BACKGROUND: The purpose of this study was to develop and to validate a measure of cultural responsiveness that would assist mental health practitioners across a range of disciplines, in Australia, to work with Indigenous clients. AIM: The Cultural Responsiveness Assessment Measure (CRAM) was developed to provide a tool for practitioners and students to evaluate their own culturally responsive practice and professional development. METHOD: Following expert review for face validity the psychometric properties of the measure were assessed quantitatively, from the responses of 400 mental health practitioners. RESULTS: Confirmatory Factor Analysis yielded a nine factor, 36 item instrument that demonstrated strong convergent and discriminant validity as well as test-retest reliability. CONCLUSIONS: It is anticipated that the CRAM will have utility as both a learning tool and an assessment measure, for mental health practitioners to ensure that services are culturally responsive for Aboriginal and Torres Strait Islander people.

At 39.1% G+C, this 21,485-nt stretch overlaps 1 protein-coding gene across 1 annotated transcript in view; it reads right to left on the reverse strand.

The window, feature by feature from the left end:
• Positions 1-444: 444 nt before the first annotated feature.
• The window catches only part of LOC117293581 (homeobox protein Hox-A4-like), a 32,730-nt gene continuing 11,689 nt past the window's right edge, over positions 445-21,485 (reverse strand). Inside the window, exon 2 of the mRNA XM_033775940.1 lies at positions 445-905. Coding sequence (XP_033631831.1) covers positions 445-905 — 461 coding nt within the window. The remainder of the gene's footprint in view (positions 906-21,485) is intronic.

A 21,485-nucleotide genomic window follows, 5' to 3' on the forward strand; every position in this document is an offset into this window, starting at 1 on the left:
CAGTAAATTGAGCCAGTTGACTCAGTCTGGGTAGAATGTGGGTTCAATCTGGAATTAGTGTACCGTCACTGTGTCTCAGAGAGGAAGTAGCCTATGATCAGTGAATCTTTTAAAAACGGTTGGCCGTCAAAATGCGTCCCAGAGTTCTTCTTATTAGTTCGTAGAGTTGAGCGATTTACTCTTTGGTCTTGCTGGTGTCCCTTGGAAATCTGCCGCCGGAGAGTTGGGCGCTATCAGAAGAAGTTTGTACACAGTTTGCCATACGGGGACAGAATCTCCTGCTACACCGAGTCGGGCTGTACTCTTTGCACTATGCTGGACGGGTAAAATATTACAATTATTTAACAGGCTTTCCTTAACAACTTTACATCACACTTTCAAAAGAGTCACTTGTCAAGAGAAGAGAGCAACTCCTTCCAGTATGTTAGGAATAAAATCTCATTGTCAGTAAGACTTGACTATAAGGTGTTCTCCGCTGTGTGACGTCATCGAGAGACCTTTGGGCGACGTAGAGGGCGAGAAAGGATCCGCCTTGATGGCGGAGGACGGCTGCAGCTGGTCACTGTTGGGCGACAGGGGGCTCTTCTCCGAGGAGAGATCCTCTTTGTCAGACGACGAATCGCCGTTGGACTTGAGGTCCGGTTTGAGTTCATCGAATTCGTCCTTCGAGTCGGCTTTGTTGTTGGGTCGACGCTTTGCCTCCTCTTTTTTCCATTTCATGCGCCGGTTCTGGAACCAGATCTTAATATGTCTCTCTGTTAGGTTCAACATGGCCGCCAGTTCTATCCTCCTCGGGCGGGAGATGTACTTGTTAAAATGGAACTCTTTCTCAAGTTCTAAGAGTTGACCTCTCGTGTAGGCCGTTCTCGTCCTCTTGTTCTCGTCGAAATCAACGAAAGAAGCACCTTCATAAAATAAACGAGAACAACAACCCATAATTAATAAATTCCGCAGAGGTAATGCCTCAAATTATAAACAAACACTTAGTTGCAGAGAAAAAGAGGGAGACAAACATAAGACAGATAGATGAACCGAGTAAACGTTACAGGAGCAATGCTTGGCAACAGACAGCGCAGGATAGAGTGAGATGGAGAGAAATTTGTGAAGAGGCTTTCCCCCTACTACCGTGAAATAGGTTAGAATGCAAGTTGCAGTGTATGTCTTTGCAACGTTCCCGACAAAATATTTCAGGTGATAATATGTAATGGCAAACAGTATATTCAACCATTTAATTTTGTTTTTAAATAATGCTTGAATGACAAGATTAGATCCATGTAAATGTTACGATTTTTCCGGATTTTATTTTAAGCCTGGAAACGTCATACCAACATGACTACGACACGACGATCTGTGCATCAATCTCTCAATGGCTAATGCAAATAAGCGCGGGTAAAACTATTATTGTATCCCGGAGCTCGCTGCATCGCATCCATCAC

The information contained on this website has been sourced by the Australian Indigenous Psychology Education Project (AIPEP) and AIPEP 2. The first AIPEP was funded by the Australian Government Office of Teaching and Learning. AIPEP 2 is part of the Transforming Indigenous Mental Health and Wellbeing Project, funded by the Million Minds Mission Grant. The views expressed in this website do not necessarily reflect the views of the Australian Government Office of Teaching and Learning or the Million Minds Mission Grant.
Several of the images used throughout this website are credited to Chris Lewis